July 31, 2012 -- A new and virulent subtype of flu bug has emerged among harbor seals in New England, researchers report.
Over a four-month period beginning last September, 162 harbor seals were found dead or dying along the coast of New England. An investigation by renowned virus hunter W. Ian Lipkin, MD, of Columbia University, identified the killer: a mutant flu bug transmitted to the seals by sea birds.
Virus isolated from the seals had undergone a series of important mutations:
- It became able to spread among mammals, or at least from seal to seal.
- It became able to infect the seals' airways, destroying lung tissue or opening the door to fatal secondary infections.
- It became more virulent.
"An additional concern is the potential [animal-to-human] threat that this virus poses, as it has already acquired mutations ... that are often, though not exclusively, regarded as prerequisites for pandemic spread," Lipkin and colleagues note in an article published in mBio, a journal of the American Society for Microbiology.
The basic type of flu virus isolated from the seals has long been known to science. It's called H3N8. An H3N8 virus that caused flu in horses entered the U.S. in the early 1960s. The canine H3N8 that in 2004 caused a flu outbreak among racing greyhounds apparently came from the horse H3N8. It now spreads easily among dogs.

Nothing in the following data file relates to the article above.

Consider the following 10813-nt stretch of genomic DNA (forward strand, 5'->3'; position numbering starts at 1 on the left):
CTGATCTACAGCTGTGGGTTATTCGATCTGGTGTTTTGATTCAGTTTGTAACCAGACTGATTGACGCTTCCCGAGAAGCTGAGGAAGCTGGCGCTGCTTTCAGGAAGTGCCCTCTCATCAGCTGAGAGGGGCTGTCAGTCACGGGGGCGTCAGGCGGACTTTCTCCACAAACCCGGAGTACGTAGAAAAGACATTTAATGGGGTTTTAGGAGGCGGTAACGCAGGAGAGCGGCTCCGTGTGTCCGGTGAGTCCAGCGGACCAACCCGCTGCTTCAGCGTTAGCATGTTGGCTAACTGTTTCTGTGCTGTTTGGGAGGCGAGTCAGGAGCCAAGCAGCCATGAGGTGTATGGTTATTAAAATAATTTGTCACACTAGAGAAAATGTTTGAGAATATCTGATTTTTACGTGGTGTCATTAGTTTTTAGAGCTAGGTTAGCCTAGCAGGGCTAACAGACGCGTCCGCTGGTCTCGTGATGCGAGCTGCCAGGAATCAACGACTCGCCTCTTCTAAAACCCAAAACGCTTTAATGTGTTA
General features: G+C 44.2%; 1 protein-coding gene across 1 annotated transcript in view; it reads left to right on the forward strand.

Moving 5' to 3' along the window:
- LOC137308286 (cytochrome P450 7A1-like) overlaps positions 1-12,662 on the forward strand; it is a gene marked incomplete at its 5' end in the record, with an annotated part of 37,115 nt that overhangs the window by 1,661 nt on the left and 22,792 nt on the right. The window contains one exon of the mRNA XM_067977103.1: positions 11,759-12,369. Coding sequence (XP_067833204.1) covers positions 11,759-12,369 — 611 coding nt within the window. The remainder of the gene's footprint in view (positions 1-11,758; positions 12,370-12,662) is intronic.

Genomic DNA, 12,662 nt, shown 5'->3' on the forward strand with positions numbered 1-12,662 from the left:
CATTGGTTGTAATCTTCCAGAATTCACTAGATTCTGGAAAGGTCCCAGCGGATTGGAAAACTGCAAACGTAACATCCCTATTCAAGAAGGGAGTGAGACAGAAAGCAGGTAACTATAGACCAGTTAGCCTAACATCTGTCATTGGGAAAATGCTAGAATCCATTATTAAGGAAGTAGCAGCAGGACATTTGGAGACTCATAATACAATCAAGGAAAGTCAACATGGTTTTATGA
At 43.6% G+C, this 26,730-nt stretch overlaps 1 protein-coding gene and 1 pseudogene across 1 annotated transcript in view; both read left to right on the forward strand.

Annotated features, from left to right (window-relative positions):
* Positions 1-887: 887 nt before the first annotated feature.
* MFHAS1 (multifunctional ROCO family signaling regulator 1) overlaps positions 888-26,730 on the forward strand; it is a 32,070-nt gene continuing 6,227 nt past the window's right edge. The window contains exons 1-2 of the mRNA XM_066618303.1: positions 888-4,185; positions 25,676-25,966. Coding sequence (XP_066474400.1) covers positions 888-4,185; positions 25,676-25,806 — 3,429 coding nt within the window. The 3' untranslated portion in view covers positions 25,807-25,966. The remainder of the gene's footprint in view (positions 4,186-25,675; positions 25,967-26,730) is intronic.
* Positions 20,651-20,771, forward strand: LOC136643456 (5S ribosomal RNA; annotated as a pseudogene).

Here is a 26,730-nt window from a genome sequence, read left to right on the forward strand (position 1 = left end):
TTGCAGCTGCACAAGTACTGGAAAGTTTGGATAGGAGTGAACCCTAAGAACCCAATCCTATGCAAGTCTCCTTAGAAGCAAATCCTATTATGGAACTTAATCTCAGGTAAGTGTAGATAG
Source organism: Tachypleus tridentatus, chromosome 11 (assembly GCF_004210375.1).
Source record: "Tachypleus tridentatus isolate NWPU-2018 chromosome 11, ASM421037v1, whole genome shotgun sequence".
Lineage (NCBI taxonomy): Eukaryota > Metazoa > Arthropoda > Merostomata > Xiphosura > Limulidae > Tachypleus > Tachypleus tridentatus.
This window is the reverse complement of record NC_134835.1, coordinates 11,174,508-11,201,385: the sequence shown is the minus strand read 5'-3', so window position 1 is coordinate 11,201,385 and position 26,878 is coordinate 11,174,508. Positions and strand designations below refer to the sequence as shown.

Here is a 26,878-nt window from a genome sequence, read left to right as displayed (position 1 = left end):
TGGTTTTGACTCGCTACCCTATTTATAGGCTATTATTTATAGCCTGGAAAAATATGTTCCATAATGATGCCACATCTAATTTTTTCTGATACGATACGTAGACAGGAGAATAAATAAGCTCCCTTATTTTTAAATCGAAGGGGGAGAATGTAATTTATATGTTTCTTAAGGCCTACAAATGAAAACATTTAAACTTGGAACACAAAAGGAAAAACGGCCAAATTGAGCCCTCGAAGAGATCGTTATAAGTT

The good news is that neither the equine H3N8 nor the canine H3N8 flu bugs infect humans. It's unlikely the seal H3N8 virus will spread directly to humans, either.
But Lipkin and colleagues suggest that seals, like pigs, may be able to harbor bird and mammal flu viruses at the same time. The deadly H5N1 bird flu is carried by sea birds. The worry is that mammal-adapted H3N8 will combine with H5N1, and a deadly virus will emerge.
That's only a remote possibility. Yet it's clear that H3N8 viruses already have learned to spread from birds to horses, dogs, and now to seals. And in a controversial experiment with ferrets, researchers have shown that H5N1 bird flu is capable of mutating into a form that spreads among mammals.
The warning from Lipkin carries weight among scientists. Lipkin directs Columbia University's Center for Infection and Immunity. He's also director of the World Health Organization's center on emerging diseases, and is co-chair of the National Biosurveillance Advisory Subcommittee for the CDC.
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